An ‘odd jobs man’ who lived on isolated farm where six children were raised in seclusion until one escaped and alerted the authorities, has been jailed for three years for helping deprive the children of their liberty.
Josef B had an ‘essential role’ at the farmhouse and without him, the father would not have been able to keep his children isolated from society for so long, the court in Assen said.
He was, however, found not guilty of physically abusing the children, the youngest six of a family of nine, whose births were never registered and who never went to school.
B lived with the children’s father Gerrit Jan van D and the children on the farm near the village of Ruinerwold until 2019 when one of the older children went to the local bar, appealing for help. They are thought to have lived on the farm for nine years.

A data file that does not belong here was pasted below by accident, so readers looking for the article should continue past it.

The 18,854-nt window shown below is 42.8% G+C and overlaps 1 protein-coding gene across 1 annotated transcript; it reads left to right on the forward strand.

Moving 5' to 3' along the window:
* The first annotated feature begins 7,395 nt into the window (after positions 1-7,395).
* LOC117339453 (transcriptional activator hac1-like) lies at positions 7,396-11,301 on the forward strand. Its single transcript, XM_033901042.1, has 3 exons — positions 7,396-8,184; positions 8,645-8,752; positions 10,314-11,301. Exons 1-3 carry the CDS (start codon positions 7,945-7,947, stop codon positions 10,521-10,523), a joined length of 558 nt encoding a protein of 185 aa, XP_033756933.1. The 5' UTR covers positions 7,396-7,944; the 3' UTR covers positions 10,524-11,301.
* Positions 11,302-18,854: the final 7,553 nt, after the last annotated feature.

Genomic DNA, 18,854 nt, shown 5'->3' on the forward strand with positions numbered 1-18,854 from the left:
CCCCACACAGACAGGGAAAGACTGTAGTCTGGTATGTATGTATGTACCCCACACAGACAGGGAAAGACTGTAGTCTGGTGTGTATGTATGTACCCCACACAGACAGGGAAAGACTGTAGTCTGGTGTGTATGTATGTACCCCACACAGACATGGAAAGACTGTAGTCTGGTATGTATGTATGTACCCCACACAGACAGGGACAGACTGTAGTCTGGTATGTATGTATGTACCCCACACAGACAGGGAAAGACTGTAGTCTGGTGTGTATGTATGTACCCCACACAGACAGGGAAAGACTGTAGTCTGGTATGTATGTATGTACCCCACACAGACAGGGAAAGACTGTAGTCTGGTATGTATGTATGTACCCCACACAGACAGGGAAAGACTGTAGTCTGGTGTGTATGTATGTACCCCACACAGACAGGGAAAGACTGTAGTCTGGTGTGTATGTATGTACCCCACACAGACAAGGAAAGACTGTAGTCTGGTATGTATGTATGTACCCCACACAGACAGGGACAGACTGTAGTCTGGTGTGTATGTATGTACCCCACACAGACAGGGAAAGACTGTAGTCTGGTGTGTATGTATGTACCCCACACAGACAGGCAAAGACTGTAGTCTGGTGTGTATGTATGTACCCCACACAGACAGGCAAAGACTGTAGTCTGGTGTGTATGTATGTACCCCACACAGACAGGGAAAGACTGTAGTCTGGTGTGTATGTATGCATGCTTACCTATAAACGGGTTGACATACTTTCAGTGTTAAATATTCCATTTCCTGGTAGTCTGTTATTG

Judges in Assen ruled that B, an Austrian by birth, had a crucial role in keeping the family isolated, helping the father renting property, doing shopping and providing financial support.
Father Gerrit Jan van D had also faced charges of abuse and depriving his children of their liberty, as well as the sexual abuse of two of them but the case against him was abandoned early last year because of his poor health.
Van D had a stroke several years prior to the family’s discovery. He now lives in an institution.
At the time of their discovery the family was portrayed as some sort of doomsday cult with no connection to the outside world, but it emerged later that both the father and the eldest son were active on social media. The father did, however, have past connections to the Moonie religious cult, which is where he and B met.
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